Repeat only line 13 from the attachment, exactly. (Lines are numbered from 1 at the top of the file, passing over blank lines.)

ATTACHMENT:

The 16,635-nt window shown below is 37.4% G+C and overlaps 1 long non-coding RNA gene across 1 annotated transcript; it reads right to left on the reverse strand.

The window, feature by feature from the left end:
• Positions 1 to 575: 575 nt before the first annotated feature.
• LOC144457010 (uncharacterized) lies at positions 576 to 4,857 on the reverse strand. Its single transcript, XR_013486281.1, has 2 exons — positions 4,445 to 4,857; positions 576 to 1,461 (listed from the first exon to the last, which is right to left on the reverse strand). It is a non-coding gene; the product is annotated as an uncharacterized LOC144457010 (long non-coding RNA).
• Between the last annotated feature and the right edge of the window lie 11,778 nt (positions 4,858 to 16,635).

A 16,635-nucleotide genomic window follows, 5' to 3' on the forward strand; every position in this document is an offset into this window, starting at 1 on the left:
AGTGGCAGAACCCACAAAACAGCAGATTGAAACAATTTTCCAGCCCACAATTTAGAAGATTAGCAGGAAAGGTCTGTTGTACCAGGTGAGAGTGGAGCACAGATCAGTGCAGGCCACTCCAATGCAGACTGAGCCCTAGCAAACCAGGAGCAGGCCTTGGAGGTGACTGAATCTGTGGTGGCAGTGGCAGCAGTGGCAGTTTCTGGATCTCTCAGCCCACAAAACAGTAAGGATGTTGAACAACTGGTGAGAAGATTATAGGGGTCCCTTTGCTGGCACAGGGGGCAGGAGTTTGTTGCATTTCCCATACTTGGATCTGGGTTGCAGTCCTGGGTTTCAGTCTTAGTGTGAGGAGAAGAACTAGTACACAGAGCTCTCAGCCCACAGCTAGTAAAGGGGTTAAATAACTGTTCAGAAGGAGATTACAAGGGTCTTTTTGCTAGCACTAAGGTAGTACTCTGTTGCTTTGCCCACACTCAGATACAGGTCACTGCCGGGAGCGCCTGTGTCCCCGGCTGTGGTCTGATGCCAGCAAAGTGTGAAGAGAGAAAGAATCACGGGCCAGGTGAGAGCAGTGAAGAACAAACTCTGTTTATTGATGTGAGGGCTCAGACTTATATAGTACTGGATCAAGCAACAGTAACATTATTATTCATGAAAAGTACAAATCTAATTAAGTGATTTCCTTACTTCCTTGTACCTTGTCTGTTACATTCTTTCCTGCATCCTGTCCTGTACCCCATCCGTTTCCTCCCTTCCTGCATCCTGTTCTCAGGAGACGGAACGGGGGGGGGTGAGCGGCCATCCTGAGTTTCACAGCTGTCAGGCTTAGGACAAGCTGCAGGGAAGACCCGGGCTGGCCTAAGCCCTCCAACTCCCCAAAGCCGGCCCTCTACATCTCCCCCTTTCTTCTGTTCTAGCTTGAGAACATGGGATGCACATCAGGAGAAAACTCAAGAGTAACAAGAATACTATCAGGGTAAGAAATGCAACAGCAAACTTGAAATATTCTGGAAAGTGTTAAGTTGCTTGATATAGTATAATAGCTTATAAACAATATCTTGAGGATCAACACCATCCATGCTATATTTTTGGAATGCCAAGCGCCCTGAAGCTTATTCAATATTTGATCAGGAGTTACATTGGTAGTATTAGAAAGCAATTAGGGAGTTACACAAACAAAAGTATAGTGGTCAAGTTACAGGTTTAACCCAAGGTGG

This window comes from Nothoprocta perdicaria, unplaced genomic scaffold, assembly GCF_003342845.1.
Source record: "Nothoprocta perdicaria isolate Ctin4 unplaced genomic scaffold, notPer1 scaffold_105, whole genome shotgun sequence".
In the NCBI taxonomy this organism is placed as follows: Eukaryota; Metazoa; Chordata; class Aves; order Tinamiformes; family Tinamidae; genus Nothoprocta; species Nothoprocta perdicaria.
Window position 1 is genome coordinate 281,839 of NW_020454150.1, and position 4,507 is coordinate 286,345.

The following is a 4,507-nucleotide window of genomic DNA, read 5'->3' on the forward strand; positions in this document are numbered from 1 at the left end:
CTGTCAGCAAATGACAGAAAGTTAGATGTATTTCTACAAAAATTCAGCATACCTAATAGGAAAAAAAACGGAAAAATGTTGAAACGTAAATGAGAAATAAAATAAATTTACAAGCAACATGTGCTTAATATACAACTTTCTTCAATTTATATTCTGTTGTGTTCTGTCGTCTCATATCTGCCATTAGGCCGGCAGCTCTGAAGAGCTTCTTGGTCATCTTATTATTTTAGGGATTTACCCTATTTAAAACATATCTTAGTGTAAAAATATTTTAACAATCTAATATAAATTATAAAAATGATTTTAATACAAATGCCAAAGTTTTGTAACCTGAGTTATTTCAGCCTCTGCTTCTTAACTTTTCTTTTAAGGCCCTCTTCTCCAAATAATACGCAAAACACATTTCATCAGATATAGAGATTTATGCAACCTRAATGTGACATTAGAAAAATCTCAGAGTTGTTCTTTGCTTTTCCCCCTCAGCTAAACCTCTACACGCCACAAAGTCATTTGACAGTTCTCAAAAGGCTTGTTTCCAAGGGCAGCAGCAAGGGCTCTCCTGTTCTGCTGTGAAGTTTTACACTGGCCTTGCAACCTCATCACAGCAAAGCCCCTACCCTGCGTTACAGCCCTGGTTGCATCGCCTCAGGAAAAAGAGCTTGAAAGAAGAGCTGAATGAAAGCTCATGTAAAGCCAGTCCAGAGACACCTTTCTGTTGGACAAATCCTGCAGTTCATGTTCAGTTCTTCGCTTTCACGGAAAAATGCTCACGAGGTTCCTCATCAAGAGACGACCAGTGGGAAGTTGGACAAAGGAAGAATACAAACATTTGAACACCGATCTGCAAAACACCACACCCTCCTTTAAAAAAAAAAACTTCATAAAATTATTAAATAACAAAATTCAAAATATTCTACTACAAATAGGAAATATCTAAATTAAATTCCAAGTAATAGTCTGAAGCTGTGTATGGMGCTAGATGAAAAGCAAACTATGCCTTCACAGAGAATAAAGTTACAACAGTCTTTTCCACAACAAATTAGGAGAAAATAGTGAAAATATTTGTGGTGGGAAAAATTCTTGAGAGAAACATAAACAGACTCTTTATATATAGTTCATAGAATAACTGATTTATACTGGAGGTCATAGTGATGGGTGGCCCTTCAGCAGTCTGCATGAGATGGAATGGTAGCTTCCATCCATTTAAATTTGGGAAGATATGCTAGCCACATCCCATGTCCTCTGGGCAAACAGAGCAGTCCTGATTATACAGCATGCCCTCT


CTGTCAGCAAATGACAGAAAGTTAGATGTATTTCTACAAAAATTCAGCATACCTAATAGGAAAAAAAACGGAAAAATGTTGAAACGTAAATGAGAAATAAAATAAATTTACAAGCAACATGTGCTTAATATACAACTTTCTTCAATTTATATTCTGTTGTGTTCTGTCGTCTCATATCTGCCATTAGGCCGGCAGCTCTGAAGAGCTTCTTGGTCATCTTATTATTTTAGGGATTTACCCTATTTAAAACATATCTTAGTGTAAAAATATTTTAACAATCTAATATAAATTATAAAAATGATTTTAATACAAATGCCAAAGTTTTGTAACCTGAGTTATTTCAGCCTCTGCTTCTTAACTTTTCTTTTAAGGCCCTCTTCTCCAAATAATACGCAAAACACATTTCATCAGATATAGAGATTTATGCAACCTRAATGTGACATTAGAAAAATCTCAGAGTTGTTCTTTGCTTTTCCCCCTCAGCTAAACCTCTACACGCCACAAAGTCATTTGACAGTTCTCAAAAGGCTTGTTTCCAAGGGCAGCAGCAAGGGCTCTCCTGTTCTGCTGTGAAGTTTTACACTGGCCTTGCAACCTCATCACAGCAAAGCCCCTACCCTGCGTTACAGCCCTGGTTGCATCGCCTCAGGAAAAAGAGCTTGAAAGAAGAGCTGAATGAAAGCTCATGTAAAGCCAGTCCAGAGACACCTTTCTGTTGGACAAATCCTGCAGTTCATGTTCAGTTCTTCGCTTTCACGGAAAAATGCTCACGAGGTTCCTCATCAAGAGACGACCAGTGGGAAGTTGGACAAAGGAAGAATACAAACATTTGAACACCGATCTGCAAAACACCACACCCTCCTTTAAAAAAAAAAACTTCATAAAATTATTAAATAACAAAATTCAAAATATTCTACTACAAATAGGAAATATCTAAATTAAATTCCAAGTAATAGTCTGAAGCTGTGTATGGMGCTAGATGAAAAGCAAACTATGCCTTCACAGAGAATAAAGTTACAACAGTCTTTTCCACAACAAATTAGGAGAAAATAGTGAAAATATTTGTGGTGGGAAAAATTCTTGAGAGAAACATAAACAGACTCTTTATATATAGTTCATAGAATAACTGATTTATACTGGAGGTCATAGTGATGGGTGGCCCTTCAGCAGTCTGCATGAGATGGAATGGTAGCTTCCATCCATTTAAATTTGGGAAGATATGCTAGCCACATCCCATGTCCTCTGGGCAAACAGAGCAGTCCTGATTATACAGCATGCCCTCT